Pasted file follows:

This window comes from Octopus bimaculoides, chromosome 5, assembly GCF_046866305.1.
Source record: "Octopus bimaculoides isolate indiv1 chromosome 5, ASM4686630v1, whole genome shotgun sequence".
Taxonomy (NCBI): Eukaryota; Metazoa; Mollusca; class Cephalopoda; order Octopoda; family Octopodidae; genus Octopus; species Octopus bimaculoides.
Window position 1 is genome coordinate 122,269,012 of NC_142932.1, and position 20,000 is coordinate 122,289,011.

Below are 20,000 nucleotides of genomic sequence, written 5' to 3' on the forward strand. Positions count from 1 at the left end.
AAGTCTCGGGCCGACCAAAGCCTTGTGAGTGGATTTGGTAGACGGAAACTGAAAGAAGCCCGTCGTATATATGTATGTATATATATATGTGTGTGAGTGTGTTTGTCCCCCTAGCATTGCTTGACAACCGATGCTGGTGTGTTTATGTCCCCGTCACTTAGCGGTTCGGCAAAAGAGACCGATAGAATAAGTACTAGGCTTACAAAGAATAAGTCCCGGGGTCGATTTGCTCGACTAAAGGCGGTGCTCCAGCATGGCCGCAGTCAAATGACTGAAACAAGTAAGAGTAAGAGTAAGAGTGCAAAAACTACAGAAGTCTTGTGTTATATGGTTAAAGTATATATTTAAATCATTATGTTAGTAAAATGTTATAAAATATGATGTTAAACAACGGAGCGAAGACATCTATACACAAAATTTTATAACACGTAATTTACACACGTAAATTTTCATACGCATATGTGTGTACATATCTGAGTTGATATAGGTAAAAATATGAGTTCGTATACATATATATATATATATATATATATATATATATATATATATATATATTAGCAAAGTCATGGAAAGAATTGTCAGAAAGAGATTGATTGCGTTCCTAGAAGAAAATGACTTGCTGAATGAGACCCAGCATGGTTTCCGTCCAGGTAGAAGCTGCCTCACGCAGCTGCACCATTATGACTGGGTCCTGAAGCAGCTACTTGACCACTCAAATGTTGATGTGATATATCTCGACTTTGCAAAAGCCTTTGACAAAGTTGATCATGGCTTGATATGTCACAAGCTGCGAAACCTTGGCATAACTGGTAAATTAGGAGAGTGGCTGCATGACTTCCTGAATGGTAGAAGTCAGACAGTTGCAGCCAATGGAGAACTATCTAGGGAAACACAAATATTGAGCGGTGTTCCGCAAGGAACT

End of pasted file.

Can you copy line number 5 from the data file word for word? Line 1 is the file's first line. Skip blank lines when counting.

Below are 20,000 nucleotides of genomic sequence, written 5' to 3' on the forward strand. Positions count from 1 at the left end.